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The Yarovaya Law forced Internet providers to raise prices

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The Yarovaya Law forced Internet providers to raise prices
May 30
09:00 2018

Everyone has heard about the so-called “Yarovaya law”, but until now Russians almost did not feel pressure on their wallets.

Since July 1, 2018 Russian Internet providers will be forced to store user data, call records, correspondence and a browser history of their customers for a certain period of time. On this basis, representatives of some companies announced an increase in prices for Internet services. It is assumed that prices will rise by about 8 – 10%.

To meet the requirements of the law, companies now need to invest in modern systems of personal storage area networks  and annually increase their storage volumes by 15%. The stored information will be available at any time to the state security agencies.

The equipment for creating archives is quite expensive. Therefore, smaller players in the market will have to invest tens of millions of rubles, while large players, in turn, must be willing to shell out for a few billion.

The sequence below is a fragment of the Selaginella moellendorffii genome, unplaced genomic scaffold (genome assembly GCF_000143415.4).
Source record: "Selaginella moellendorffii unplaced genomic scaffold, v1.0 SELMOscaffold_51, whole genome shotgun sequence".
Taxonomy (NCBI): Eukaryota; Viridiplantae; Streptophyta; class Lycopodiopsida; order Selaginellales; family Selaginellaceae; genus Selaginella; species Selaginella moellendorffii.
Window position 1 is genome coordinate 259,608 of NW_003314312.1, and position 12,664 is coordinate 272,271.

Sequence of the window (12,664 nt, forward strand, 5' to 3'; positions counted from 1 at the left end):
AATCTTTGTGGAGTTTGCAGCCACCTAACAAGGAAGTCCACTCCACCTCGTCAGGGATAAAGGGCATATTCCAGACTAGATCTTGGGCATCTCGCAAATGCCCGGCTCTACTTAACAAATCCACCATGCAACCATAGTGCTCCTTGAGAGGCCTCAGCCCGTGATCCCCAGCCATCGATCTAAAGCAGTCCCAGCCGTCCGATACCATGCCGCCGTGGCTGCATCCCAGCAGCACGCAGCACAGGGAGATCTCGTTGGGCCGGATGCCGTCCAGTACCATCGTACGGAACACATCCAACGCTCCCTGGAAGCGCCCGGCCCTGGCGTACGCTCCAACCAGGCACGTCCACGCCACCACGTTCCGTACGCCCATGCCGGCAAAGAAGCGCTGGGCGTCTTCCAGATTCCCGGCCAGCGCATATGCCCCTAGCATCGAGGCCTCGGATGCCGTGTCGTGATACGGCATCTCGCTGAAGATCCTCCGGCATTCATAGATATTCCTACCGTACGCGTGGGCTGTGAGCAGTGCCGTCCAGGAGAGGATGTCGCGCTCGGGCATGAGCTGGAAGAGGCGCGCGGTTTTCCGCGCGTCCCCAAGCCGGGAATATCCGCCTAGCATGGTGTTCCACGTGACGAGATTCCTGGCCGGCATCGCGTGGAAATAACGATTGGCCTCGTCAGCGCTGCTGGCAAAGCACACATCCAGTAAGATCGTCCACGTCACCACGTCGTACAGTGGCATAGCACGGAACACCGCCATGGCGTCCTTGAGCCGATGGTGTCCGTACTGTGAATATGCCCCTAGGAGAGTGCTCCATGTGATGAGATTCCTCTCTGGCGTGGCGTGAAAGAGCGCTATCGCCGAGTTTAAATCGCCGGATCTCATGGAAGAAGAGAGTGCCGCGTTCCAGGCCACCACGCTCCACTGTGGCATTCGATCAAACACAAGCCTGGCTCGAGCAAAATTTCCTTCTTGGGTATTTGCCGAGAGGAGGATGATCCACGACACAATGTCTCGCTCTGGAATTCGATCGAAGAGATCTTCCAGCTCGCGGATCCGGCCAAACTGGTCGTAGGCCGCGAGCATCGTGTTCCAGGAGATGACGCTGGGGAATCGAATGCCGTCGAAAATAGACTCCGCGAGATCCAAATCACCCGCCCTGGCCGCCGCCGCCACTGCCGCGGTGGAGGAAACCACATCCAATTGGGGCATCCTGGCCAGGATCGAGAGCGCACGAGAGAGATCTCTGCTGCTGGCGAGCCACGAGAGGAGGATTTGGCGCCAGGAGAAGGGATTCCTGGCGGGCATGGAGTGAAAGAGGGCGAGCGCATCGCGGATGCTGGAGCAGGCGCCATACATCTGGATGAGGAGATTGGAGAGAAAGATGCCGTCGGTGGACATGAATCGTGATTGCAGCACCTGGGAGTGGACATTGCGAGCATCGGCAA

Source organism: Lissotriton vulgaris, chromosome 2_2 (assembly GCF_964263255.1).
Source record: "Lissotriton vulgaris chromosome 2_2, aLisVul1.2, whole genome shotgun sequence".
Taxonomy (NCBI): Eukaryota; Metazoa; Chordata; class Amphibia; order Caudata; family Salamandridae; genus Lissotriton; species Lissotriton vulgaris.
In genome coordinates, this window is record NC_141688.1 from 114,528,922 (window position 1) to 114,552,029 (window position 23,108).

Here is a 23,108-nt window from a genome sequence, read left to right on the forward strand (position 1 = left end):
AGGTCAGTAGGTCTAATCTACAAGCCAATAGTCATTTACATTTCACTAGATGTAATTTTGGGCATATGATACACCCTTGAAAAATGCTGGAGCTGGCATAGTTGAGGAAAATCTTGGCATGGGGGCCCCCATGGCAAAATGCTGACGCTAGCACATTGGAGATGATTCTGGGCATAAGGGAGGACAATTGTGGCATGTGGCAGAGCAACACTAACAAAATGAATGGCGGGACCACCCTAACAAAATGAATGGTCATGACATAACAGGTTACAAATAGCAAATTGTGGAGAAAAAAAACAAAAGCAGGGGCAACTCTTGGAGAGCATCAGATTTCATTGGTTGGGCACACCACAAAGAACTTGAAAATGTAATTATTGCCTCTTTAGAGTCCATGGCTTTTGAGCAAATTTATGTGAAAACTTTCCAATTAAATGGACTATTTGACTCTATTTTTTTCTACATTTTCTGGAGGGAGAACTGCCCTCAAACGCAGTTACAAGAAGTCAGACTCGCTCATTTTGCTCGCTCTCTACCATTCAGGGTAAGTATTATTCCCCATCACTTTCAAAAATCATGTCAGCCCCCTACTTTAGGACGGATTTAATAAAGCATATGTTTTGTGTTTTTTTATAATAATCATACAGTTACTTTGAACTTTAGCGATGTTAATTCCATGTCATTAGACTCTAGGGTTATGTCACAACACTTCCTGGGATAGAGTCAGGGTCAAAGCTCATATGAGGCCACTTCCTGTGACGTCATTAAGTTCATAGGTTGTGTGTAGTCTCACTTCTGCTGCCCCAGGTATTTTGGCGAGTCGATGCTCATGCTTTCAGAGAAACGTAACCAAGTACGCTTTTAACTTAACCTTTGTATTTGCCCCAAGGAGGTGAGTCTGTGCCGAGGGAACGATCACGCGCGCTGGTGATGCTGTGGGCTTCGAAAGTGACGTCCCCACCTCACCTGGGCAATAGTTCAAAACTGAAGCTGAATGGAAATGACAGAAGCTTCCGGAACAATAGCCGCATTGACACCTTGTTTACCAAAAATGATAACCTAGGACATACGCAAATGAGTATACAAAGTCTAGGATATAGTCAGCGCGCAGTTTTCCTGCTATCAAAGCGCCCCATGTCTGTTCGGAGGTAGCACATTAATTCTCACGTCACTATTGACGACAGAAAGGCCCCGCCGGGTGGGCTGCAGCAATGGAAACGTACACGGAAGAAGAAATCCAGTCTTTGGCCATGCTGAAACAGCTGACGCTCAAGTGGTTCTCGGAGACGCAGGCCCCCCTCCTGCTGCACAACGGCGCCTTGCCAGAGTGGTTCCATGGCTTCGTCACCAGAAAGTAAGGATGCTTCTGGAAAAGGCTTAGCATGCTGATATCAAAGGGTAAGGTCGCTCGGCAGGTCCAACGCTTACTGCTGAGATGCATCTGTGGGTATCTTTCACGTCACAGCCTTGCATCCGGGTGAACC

The St. Petersburg provider LLC Telecompass, which operates under the brand “Comfortel”, informed its customers about the increase in the cost of tariffs by 8%. The company’s official statement says that in order to match the new law, which will enter into force on July 1 this year, the company needs to invest about 60 million rubles in new equipment.

One of the main participants in the Russian market, which occupies 11% of the total Russian Internet market, also announced a price increase by 10%. The company intends to invest in technologies more than 50 billion rubles.

According to the Internet ombudsman Dmitry Marinchev, most of the companies are likely to raise prices for the cost of their services. Smaller players of the Internet market will probably exit it.

Earlier, experts warned about the increase in prices for communication services in connection with the new law. Unfortunately, it’s up to them to pay for the desire to spy on their customers.


The material was prepared with the participation of Katya Gordon,
a leading analyst of the brokerage company CT Trade

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